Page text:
Expanding or Restricting the Target Site Repertoire of Zinc-finger Nucleases: The Inter-domain Linker as a Major Determinant of Target Site Selectivity

Charité Medical School, Institute of Virology (CBF), Berlin, Germany.
Molecular Therapy (Impact Factor: 6.23). 12/2008; 17(1):104-11. DOI: 10.1038/mt.2008.233
Source: PubMed


Precise manipulations of complex genomes by zinc-finger nucleases (ZFNs) depend on site-specific DNA cleavage, which requires two ZFN subunits to bind to two target half-sites separated by a spacer of 6 base pairs (bp). ZFN subunits consist of a specific DNA-binding domain and a nonspecific cleavage domain, connected by a short inter-domain linker. In this study, we conducted a systematic analysis of 11 candidate-based linkers using episomal and chromosomal targets in two human cell lines. We achieved gene targeting in up to 20% of transfected cells and identified linker variants that enforce DNA cleavage at narrowly defined spacer lengths and linkers that expand the repertoire of potential target sites. For instance, a nine amino acid (aa) linker induced efficient gene conversion at chromosomal sites with 7- or 16-bp spacers, whereas 4-aa linkers had activity optima at 5- and 6-bp spacers. Notably, single aa substitutions in the 4-aa linker affected the ZFN activity significantly, and both gene conversion and ZFN-associated toxicity depended on the linker/spacer combination and the cell type. In summary, both sequence and length of the inter-domain linker determine ZFN activity and target-site specificity, and are therefore important parameters to account for when designing ZFNs for genome editing.

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Available from: Toni Cathomen
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    • "This stereotyped binding mode has made ZFs an object of intense research for the design of artificial TFs and custom ZF nucleases for site-specific genome editing (Klug, 2010). Despite the appeal of a simple recognition code based on a few canonical residues, additional features of ZF proteins can affect DNA-binding specificity, including interdomain interactions (Isalan et al., 1997; Liu and Stormo, 2008; Wolfe et al., 1999), the interdomain linker sequence (Handel et al., 2009), ZF docking geometry (Siggers and Honig, 2007), and residues outside the canonical recognition residues (Persikov and Singh, 2011). Residues in the loop between the b strands (i.e., b turn) can also affect DNA binding affinity and footprinting pattern (Shiraishi et al., 2005). "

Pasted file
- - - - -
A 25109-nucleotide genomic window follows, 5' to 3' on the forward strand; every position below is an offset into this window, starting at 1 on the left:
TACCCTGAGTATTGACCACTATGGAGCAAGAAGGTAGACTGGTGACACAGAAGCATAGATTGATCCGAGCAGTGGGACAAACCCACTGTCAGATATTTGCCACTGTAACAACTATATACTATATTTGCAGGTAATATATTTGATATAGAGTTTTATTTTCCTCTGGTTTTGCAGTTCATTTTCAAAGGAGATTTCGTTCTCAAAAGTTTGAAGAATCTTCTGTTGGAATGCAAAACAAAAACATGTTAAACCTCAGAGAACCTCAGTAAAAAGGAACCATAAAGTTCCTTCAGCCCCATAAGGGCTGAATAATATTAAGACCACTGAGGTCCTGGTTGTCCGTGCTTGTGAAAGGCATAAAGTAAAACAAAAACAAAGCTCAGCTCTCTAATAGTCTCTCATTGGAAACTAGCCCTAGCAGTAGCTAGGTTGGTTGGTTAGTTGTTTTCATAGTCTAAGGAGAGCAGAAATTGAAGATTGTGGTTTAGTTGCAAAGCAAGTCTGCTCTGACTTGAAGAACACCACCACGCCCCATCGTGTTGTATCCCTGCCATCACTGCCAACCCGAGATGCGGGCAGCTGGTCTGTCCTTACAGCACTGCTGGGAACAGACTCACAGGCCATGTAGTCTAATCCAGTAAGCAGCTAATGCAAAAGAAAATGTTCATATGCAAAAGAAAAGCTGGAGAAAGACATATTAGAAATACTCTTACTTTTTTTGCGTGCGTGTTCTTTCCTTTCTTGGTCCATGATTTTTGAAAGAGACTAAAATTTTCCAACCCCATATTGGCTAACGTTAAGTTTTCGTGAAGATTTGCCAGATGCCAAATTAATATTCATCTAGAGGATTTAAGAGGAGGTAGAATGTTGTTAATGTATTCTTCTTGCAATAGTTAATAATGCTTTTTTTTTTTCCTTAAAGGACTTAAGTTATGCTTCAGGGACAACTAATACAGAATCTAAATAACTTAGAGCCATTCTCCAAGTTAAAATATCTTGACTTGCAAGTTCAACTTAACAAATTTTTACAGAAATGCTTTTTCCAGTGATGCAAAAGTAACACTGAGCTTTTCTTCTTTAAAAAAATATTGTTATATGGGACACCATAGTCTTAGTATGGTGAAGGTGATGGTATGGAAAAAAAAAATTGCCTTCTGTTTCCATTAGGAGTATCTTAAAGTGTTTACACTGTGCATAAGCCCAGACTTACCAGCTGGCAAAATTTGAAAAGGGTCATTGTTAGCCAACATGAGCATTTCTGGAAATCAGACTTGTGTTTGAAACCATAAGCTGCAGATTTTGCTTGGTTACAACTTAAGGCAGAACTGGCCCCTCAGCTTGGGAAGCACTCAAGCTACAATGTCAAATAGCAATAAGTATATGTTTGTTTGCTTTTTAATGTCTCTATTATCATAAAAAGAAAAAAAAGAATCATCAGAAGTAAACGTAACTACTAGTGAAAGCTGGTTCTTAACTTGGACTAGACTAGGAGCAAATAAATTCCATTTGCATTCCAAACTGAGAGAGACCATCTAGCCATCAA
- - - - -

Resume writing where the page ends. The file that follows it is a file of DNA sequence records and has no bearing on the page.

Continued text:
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    ABSTRACT: A major challenge in obtaining a full molecular description of evolutionary adaptation is to characterize how transcription factor (TF) DNA-binding specificity can change. To identify mechanisms of TF diversification, we performed detailed comparisons of yeast C2H2 ZF proteins with identical canonical recognition residues that are expected to bind the same DNA sequences. Unexpectedly, we found that ZF proteins can adapt to recognize new binding sites in a modular fashion whereby binding to common core sites remains unaffected. We identified two distinct mechanisms, conserved across multiple Ascomycota species, by which this molecular adaptation occurred. Our results suggest a route for TF evolution that alleviates negative pleiotropic effects by modularly gaining new binding sites. These findings expand our current understanding of ZF DNA binding and provide evidence for paralogous ZFs utilizing alternate modes of DNA binding to recognize unique sets of noncanonical binding sites.
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    • "In brief, all nucleases contained an amino-terminal hemagglutinin tag and an SV40 nuclear localization signal. The codon-optimized, AAVS1-specific zincfinger arrays were synthesized by GeneArt/Life Technologies and fused to the obligate heterodimeric FokI variant EA-KV (Szczepek et al., 2007) by the 4 AA linker LRGS (Händel et al., 2009). TALENs are based on the ND134/C+17 architecture (Mussolino et al., 2011) and contain wild-type FokI nuclease domains. "

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    • "First, nucleases were targeted to a site in the first exon of each gene in order to increase the likelihood that a frame shift would terminate translation upstream of known functional domains, particularly the homeodomain. Second, the spacing between the target sequences for each ZFN pair was set to either 5 bp or 6 bp based on previous reports indicating that these represent optimal spacing [34]. Third, we targeted regions containing a restriction site that could be used to screen for mutations. "
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